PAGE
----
Collector’s Choice: Jane Davies


janedaviesartgallery.com

 

Vertical Series

Click on columns to enlarge

 

Jane Davies’ work combines bold organic shape and line with layers of atmospheric transparency. The drawing seems to emerge from the layers of color as thoughts and their associated feelings rise from the subconscious mind. The images often seem to merge a stream of consciousness with a sense of recognition or realization through reflection.  Color appears sometimes bold, other times subtle as a whisper. The drawing crashes in bold arcs through the images, as well as taps gently in contrasting rhythms of gentle glissando.

Written by Janis Kirstein

 

Click on thumbnails to enlarge

Coastal Fragments

This is one of a series of pieces exploring the grid structure in a very limited palette of blues, greens, neutrals, with red as an accent color. I was interested in building atmospheric layers and textures, and contrasting the formal grid structure with freely expressive mark making.  The results remind me of seascapes, weathered boat hulls, rocks, salt spray.

 

 

 

 

 

About Jane Davies

Rupert, VT – United States

 

Jane Davies is a full time artist working in paint, drawing media, collage, and occasionally encaustic. She offers workshops nationwide and online, helping people to find a personal and playful approach to art making.  “I am most complimented when someone tells me that my work inspired them to try something new in their own art”.

Beginning as a potter in the early 1990s, Davies transitioned into freelance art in the early 2000’s, creating artwork for manufactured home décor and gift products. Fine art had always been a sideline for Davies, but in 2009 she began giving it her full attention, giving up the freelance work in favor of painting and teaching workshops.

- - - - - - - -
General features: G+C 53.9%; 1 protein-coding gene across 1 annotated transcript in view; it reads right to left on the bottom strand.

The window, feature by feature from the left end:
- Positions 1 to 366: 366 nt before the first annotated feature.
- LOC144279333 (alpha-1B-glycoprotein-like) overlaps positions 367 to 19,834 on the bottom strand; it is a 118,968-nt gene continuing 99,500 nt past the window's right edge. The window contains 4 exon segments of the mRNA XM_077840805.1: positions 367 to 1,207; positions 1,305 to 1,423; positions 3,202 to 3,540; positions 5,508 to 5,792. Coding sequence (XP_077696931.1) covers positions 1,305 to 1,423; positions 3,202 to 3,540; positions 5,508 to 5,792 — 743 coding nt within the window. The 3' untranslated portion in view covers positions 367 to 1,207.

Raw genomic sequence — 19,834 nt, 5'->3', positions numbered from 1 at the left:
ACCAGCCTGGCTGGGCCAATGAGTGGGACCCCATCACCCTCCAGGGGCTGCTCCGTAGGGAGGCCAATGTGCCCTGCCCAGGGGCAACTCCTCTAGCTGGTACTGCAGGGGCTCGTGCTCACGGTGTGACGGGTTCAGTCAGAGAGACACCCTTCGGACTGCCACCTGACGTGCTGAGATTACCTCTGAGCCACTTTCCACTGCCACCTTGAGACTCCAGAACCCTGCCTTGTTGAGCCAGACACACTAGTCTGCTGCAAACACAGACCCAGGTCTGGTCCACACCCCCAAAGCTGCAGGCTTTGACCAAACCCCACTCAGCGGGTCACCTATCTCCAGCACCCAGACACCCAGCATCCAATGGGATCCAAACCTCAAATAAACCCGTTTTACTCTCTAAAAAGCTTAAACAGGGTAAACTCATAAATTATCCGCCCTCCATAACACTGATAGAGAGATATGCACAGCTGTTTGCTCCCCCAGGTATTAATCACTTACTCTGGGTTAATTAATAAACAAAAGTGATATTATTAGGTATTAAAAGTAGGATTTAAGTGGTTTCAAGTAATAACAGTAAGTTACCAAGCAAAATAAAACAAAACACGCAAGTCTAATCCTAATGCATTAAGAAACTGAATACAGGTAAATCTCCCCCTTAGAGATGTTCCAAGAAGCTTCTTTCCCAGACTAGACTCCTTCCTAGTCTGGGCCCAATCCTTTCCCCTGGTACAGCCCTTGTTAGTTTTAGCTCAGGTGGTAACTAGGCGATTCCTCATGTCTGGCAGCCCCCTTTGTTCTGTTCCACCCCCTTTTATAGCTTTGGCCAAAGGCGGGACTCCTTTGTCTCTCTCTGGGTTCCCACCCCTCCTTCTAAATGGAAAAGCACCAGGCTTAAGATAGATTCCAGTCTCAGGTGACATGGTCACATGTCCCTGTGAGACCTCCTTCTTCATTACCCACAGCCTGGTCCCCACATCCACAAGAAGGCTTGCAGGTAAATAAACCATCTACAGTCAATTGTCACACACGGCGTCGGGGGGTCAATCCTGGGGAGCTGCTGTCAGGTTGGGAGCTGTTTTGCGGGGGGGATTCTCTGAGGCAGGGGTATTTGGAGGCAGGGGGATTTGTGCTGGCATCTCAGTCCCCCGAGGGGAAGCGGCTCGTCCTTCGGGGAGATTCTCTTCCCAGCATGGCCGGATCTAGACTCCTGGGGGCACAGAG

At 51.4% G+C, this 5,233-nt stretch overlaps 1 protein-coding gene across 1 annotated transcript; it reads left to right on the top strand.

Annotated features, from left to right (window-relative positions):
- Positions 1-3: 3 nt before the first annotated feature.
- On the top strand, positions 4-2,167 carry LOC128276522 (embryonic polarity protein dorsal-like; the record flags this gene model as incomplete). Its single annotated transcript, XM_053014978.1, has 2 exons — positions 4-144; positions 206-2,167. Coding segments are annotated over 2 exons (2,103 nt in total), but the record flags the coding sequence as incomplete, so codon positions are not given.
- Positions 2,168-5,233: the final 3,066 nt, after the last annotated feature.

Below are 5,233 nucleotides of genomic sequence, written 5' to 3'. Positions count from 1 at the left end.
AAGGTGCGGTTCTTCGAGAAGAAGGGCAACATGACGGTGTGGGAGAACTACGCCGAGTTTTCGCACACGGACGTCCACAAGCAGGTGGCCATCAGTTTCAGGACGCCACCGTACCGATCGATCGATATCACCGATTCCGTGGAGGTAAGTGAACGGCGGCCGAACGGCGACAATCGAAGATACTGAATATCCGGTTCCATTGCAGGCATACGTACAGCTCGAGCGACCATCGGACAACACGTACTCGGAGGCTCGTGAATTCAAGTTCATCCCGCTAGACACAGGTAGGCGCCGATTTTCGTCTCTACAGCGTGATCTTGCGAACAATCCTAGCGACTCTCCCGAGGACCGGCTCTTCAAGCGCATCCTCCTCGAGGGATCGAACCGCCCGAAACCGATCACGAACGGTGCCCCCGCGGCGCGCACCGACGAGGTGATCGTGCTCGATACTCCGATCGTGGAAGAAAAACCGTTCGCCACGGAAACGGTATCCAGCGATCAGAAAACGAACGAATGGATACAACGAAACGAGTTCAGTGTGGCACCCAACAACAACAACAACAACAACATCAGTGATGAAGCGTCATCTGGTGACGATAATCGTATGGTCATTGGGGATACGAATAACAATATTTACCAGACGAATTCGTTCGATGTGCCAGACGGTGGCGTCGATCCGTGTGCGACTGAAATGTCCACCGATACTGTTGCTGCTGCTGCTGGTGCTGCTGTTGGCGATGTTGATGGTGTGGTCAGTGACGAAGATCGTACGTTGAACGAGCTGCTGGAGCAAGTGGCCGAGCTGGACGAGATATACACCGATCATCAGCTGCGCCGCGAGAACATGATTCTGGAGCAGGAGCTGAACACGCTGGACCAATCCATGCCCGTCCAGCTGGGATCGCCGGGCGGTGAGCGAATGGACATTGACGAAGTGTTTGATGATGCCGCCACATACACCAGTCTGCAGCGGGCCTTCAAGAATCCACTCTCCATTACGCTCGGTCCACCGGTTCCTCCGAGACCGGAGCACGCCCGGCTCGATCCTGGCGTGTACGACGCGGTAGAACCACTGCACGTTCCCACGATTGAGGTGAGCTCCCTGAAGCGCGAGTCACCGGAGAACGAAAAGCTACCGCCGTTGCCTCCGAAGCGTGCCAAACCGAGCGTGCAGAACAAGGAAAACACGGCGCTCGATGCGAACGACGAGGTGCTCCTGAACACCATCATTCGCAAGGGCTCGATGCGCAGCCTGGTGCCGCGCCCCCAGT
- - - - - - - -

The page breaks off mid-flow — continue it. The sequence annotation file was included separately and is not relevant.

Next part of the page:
“I realized that I did not really know who I was as an artist.  My work had always been subject to the needs of outside demands – for sale, for a commercial product, or as instructional examples –  and I wanted to know what happened if I just made art as a personal inquiry. I still want to know, and it is that ongoing quest that keeps me motivated”.

Jane Davies is the author of three books on collage and mixed media, one on ceramics, and has one DVD on painting and collage techniques.

 

Click on thumbnails to enlarge

Black and White

In this series I am exploring mark-making, and seeing what I can do with it in the absence of color. Color is such a strong language in itself, so I am finding it interesting to focus on other aspects of the work, such as quality of line, value, layering, and pattern.

 

 

Click on thumbnails to enlarge

Grids

This series is an exploration of grid and cruciform formats, using the rectangle as the basic element

 

 

Education:

 

• 1988 – 1990: I studied Ceramics at the School for American Crafts at Rochester Institute of Technology, plus one year there as Artist in Residence, 1990 – 91. • BA in Philosophy at Bennington College, Bennington, Vermont, 1987.

 

Artist’s Statement

 

Formal elements are my foremost source of inspiration: color relationships, line, shapes, texture, pattern, and depth. It is after the fact that I connect my visual vocabulary to specific features of my experience.

I see in the Submerge series landscape, coastline, worn surfaces, rocks, tides – no doubt a reflection of my childhood spent in Nova Scotia.

The Washed Up series I’m trying to throw together disparate elements, as if they washed up on the beach in a random arrangement, and then see how I can relate them to one another formally.